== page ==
Valley News – COVID-19: Registration Open for Lebanon COVID-19 Clinics – Community News

Valley News – COVID-19: Registration Open for Lebanon COVID-19 Clinics

LEBANON — Registration is now live for COVID-19 vaccine clinics for children ages 5 to 11 to take place in Lebanon on Saturday.

Families of children who are patients of Dartmouth-Hitchcock can apply to the Saturday clinics at Dartmouth-Hitchcock Medical Center and Alice Peck Day Memorial Hospital through their myD-H accounts.

Registration is also open for a public clinic at Lebanon High School on Saturday, which will be organized by DH in conjunction with the Upper Valley Public Health Council. To register, visit the New Hampshire COVID-19 Vaccination website at and use code LHSP1357 to locate the appropriate clinic. The Chrome web browser works best for the state site.

By Tuesday afternoon, the public clinic was one-third full with 300 registered children, said Audra Burns, a spokeswoman for DH.

Lebanon relaxes mask rule for private gatherings

LEBANON — The city council modified Lebanon’s mask mandate last week to allow for unmasked private events.

Under the change, property owners hosting private events will be able to allow attendees who are fully vaccinated against COVID-19 to attend without a face mask. Those who have not been fully vaccinated are still required to wear masks, as are people serving food or drink during such events.

The exemption from the city’s mask mandate, which the municipality reintroduced in September, does not apply to events where the general public is allowed. People are also being asked to avoid such gatherings if they have symptoms consistent with COVID-19.

Claremont fallen peaks

CLAREMONT — COVID-19 cases are increasing in Claremont schools.

According to SAU 6’s COVID-19 dashboard, there were 36 cases in the city’s schools, enrolling about 1,700 students, in the first four days of last week, Monday through Thursday.

The dashboard had no more recent information on Tuesday afternoon, but Stevens High School announced another case on Monday.

“In the absence of clear guidance from state authorities, we are continuing with normal mitigation in school buildings and on buses,” said Frank Sprague, president of the Claremont School Board. “We will continue until a lack of staff forces us to make decisions based on that reality.”

For those who remain unvaccinated, the quarantines due to exposure to a positive case can be lengthy.

Unvaccinated people who cannot quarantine except for a member of their household who has tested positive will be required to quarantine for 20 days, school officials told families last month. Meanwhile, unvaccinated family members who can quarantine in a place other than their COVID-19-positive relatives only need to quarantine for 10 days.

Vaccinated people who live with someone who tests positive do not need to be quarantined because of exposure. Instead, they should wear masks and/or be tested.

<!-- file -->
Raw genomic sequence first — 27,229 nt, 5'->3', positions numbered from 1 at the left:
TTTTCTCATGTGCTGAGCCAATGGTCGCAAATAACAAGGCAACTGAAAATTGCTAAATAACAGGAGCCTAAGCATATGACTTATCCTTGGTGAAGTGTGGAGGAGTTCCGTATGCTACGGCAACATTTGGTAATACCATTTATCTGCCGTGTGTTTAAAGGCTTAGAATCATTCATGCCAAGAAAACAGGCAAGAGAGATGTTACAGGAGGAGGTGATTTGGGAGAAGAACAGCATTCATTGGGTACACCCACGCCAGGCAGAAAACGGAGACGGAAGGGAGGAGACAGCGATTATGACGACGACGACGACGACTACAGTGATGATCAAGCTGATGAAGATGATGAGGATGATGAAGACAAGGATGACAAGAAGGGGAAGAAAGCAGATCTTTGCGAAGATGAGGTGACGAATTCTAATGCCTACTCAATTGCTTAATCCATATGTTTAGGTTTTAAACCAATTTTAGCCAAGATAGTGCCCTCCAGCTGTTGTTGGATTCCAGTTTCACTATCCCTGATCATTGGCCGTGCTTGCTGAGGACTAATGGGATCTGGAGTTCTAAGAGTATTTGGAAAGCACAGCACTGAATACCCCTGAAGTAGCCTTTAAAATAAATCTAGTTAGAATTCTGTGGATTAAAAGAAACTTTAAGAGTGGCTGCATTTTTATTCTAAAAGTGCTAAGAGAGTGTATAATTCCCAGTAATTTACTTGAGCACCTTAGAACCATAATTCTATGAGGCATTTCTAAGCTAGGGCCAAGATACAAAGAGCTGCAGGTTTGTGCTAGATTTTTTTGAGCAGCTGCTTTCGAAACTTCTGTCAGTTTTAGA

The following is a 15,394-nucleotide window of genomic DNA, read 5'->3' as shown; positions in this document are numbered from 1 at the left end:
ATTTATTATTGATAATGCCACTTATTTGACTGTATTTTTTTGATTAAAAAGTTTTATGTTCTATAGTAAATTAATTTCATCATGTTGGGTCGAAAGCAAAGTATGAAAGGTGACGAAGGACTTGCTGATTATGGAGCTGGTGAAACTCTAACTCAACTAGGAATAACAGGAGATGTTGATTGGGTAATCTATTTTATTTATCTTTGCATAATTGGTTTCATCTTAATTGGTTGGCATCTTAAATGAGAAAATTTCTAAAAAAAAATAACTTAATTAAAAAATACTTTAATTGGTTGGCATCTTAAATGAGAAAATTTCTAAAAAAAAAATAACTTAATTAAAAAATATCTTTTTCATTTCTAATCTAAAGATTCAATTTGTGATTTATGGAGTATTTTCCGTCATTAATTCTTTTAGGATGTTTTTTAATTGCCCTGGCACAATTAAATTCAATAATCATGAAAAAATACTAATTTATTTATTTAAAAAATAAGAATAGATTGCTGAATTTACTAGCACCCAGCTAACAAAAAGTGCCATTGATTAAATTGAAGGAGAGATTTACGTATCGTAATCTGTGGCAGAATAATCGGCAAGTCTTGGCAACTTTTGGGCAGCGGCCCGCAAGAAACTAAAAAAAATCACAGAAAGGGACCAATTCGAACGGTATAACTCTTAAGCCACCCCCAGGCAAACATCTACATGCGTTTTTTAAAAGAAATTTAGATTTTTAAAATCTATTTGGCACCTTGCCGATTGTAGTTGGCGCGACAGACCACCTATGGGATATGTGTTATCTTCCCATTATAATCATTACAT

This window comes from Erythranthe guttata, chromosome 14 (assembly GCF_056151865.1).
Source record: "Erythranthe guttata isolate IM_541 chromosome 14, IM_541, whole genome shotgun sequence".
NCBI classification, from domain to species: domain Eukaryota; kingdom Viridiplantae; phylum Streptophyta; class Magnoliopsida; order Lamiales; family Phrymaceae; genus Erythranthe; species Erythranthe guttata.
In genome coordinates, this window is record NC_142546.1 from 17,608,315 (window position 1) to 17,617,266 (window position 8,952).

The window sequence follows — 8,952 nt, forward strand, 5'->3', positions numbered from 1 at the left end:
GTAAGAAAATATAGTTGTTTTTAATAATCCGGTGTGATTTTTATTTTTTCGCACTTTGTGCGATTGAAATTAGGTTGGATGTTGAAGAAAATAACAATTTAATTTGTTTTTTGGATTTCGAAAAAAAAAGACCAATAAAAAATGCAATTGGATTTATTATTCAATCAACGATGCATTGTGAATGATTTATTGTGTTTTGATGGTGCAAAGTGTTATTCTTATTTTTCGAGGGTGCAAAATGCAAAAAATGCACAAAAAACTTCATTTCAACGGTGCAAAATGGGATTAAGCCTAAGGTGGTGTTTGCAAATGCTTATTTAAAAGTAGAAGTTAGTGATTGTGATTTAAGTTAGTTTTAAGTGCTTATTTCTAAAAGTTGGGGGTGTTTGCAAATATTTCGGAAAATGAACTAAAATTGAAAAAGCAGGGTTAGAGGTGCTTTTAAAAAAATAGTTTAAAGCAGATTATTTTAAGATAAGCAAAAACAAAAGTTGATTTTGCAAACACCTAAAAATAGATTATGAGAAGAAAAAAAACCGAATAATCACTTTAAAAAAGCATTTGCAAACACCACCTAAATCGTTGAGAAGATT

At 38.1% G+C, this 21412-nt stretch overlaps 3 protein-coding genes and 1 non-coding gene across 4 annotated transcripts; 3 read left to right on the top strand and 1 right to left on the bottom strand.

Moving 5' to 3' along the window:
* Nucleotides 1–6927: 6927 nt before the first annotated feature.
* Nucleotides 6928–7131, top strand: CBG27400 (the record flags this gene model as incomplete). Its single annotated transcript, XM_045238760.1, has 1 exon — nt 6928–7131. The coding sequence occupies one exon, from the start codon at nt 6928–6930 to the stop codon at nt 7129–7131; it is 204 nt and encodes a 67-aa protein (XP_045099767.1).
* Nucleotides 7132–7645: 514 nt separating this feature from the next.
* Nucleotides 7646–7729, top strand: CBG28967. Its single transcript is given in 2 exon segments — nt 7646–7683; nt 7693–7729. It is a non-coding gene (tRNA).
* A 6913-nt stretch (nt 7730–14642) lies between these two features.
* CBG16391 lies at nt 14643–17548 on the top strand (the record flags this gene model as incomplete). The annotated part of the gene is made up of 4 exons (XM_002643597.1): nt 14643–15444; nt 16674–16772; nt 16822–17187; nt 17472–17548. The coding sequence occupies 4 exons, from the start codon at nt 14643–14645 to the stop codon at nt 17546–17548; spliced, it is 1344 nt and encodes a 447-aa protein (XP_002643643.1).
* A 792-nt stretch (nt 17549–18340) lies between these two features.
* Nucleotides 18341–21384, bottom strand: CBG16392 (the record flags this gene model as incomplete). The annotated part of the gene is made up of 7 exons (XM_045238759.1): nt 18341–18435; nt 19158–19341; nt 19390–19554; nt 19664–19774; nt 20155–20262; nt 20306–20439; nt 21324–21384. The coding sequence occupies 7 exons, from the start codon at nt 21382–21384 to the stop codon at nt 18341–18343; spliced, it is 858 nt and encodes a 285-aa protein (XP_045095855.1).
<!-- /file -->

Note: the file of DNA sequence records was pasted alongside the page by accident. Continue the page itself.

COVID-19 continues to affect other aspects of urban life. The Claremont Senior Center requires masks for people who are not fully vaccinated against COVID-19 and recommends them to others. The center on Acer Heights Road asks vaccinated visitors for their vaccination card at the registration desk and also canceled a craft fair last Saturday due to concerns about COVID-19. Another craft fair is planned in July.

The city will host the New Hampshire mobile vaccination bus at the fire station on Broad Street on Thursday from 10 a.m. to 2 p.m. Vaccines for people 5 years and older will be available. The clinic is first come, first served.

Tunbridge and Chelsea Schools Cancel Personal Conferences

CHELSEA — Due to COVID-19 cases in the community, the First Branch Unified School District switched from an in-person to a virtual or telephone format for parent-teacher conferences scheduled for Thursday, according to the schools’ directors.

“We apologize for the inconvenience,” Mark Blount, principal of Chelsea Elementary School, and Michael Livingston, principal of Tunbridge Central School, wrote in a message to families on Monday. “We’d rather see you all in person, but that no longer seems like the most sensible step to take.”

Chelsea Elementary School had three cases and Tunbridge Central School had one in the week ending Monday, according to data from the Vermont Department of Health.

Blount and Livingston asked parents to let the schools know if they need laptops to participate in the conferences.

Elsewhere on the Vermont side of the Upper Valley, several other schools reported cases last week. Schools in Springfield, Vt., saw eight cases, including five at Riverside Middle School; two at Elm Hill School; and one at Springfield High School. Marion Cross School in Norwich and Thetford Academy reported two cases each. A few cases surfaced at Blue Mountain Union School in Wells River; Bradford Elementary School; Newbury Elementary School; Randolph Elementary School; White River School; and White River Valley Middle School at Bethel.

Upper Valley schools on the New Hampshire side also continue to see cases. Haverhill schools had 11 active cases Tuesday, including seven in high school, three in elementary and one in high school, according to SAU 23’s dashboard. In Newport, the elementary and high school each had two active cases, while the high school had six on Tuesday, according to Superintendent Brendan Minnihan.

Springfield, Vt., Vaccination Sites Seek Volunteers

SPRINGFIELD — The Vermont Department of Health is seeking clinical and non-clinical volunteers to assist with six upcoming COVID-19 vaccination clinics, according to the department’s director of field sales for Brattleboro and Springfield.

According to a report from Sue Graff, the field services director. Training is available for both positions.

Those interested in volunteering can contact [email protected]

Nora Doyle-Burr can be reached at [email protected] or 603-727-3213.